The Awful Truth About Lynchings in Latin America
Just the other day, two teenage boys were chased down and ambushed by a mob of angry neighbors in rural Guatemala. The group of one hundred people dragged the boys to the city hall and tried to beat them to death. Their crime? Robbing money from local businesses.
If you thought hangings were limited to the work of the Ku Klux Klan, or to countries where they’re used as part of capital punishment, think again. Many lynchings in the world today involve brutal beatings, gasoline, and the victims being set on fire. In short, it isn’t pretty.
Although security forces were able to rescue the two teenage robbers just mentioned from an almost certain demise, many people aren’t so lucky. In fact, the Human Rights Ombudsman Office of Guatemala reported 243 injuries and 51 deaths due to lynchings during 2011 alone. That amounts to 24 people directly affected by lynchings every month in a country roughly the size of Tennessee. And this kind of thing doesn’t just happen in Guatemala, but in recent years has occurred in a number of other Latin America countries as well as in Spain and Britain. The question is: why?
University of Notre Dame researcher Carlos Mendoza sheds some light on the subject in his paper on understanding lynch mobs. He says that three basic factors make lynchings more likely to occur: ethnic identity, weak justice institutions, and a high instance of crime. We’ll break these down and talk about them in a little more detail.
People in a community who share a local or ethnic identity are able to organize themselves quickly. This, says Mendoza, leads to “collective action”. They are able to act quickly, and together. In places where citizens don’t identify as a group, or where they live spread apart from one another, lynchings are less likely. This part of Mendoza’s theory might explain why, at least in Guatemala, most lynchings occur in indigenous communities.
A lack of justice, combined with high levels of crime, is one of the most compelling reasons for lynchings and vigilantism. Mendoza says: “If the most fundamental purpose and justification of the state’s existence is the provision of order, security and justice, what happens when the state does not provide those public goods?” Citizens of many Latin American countries feel that their lives, belongings and security are at constant risk. Inadequate, corrupt or illegitimate justice systems leave people feeling vulnerable and defenseless. It thus makes sense that they will take the law into their own hands.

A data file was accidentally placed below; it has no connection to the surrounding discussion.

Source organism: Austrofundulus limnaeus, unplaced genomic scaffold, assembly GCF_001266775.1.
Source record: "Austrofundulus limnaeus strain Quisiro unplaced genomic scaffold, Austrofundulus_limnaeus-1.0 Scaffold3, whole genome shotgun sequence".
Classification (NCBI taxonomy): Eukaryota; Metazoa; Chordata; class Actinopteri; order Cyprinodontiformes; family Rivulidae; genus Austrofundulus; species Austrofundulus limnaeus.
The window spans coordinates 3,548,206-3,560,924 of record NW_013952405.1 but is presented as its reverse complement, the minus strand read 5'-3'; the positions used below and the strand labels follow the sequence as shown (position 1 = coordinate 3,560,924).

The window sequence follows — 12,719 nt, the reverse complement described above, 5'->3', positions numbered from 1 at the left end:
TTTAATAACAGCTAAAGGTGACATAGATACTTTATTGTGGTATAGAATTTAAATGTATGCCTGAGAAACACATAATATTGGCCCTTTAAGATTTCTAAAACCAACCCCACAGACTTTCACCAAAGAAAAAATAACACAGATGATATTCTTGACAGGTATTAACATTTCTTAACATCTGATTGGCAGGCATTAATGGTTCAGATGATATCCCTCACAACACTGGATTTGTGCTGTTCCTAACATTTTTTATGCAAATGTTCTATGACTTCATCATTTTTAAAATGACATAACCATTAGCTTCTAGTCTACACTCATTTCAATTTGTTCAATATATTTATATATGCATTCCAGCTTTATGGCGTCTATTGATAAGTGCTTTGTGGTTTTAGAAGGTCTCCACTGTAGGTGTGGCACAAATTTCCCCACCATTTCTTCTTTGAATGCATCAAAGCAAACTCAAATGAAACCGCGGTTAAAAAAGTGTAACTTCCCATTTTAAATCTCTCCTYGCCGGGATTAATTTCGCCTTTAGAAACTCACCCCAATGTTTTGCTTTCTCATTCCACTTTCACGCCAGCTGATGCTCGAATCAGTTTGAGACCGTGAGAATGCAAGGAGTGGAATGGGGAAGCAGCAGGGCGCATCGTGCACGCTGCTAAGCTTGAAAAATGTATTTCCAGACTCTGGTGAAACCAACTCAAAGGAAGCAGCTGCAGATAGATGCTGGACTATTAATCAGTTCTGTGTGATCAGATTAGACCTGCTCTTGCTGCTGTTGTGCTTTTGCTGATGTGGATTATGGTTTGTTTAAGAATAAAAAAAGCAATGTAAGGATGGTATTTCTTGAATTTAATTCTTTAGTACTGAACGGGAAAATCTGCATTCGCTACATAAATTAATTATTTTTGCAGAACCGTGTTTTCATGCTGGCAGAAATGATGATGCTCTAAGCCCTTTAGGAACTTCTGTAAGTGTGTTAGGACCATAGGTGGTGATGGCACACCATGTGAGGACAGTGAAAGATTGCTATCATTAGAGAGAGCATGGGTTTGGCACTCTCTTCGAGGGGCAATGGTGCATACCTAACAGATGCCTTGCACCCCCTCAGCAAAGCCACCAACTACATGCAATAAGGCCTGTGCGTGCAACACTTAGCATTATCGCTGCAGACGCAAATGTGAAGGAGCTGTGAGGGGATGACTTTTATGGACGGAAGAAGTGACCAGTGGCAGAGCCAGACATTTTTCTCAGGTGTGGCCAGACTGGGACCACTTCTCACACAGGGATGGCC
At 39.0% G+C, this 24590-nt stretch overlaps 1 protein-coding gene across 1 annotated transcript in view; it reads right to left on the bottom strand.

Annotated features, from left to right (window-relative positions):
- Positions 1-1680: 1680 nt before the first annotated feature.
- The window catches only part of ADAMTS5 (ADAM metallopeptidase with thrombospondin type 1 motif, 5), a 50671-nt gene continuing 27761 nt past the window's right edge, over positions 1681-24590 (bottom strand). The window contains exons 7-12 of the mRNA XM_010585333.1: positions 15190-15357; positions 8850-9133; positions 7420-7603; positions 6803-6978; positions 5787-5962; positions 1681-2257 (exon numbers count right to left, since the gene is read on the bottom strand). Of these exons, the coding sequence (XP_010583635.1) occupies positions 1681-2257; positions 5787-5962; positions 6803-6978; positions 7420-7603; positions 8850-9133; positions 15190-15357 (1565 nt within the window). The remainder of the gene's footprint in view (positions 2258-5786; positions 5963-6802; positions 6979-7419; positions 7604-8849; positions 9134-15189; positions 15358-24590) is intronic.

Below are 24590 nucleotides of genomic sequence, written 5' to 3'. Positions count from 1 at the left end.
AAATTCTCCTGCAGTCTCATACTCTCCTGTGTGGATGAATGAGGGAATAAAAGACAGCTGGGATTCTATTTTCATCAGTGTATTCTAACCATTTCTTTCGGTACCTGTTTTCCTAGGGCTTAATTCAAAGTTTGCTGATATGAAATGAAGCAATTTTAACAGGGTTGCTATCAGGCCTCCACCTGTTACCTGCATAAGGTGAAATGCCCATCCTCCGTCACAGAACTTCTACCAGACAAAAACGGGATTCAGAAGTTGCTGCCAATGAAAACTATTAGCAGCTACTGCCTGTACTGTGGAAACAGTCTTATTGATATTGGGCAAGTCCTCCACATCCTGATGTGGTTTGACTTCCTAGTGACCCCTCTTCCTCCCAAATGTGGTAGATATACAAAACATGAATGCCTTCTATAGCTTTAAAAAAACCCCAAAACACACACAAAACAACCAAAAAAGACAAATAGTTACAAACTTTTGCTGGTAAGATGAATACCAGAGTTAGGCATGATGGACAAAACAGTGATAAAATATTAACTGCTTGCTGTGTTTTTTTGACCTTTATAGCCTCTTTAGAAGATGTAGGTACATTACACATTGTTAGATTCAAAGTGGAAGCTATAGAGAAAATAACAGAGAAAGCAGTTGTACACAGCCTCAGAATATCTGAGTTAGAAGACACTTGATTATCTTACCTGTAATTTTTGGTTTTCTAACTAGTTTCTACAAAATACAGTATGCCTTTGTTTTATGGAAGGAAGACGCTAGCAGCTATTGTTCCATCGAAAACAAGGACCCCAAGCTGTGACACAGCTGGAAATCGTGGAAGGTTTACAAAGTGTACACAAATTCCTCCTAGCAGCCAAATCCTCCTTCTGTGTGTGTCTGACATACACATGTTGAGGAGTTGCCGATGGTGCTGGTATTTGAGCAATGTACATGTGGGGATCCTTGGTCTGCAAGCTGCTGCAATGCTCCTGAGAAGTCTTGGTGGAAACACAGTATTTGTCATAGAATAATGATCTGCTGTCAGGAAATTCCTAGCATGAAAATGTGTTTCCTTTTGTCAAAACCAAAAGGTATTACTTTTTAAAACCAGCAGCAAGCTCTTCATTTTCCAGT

However, not all lynch mobs confine themselves to lynching criminals or suspected criminals. In some instances, they may attack the authorities. Martha Knisely Huggins, author of Vigilantism and the State, writes: “In Brazil, citizen lynch mobs have sometimes attacked the police and police stations in order to get faster justice… In Argentina citizens have taken violent action against the police themselves for their corruption, dereliction of duty, and violence.”
This is a complex topic that involves multiple sociological, cultural and political factors. However, the prevalence of lynchings in Latin America underlines, most of all, the need for strong public justice systems. Until that need is met, you might want to think twice before stealing anything in Latin America.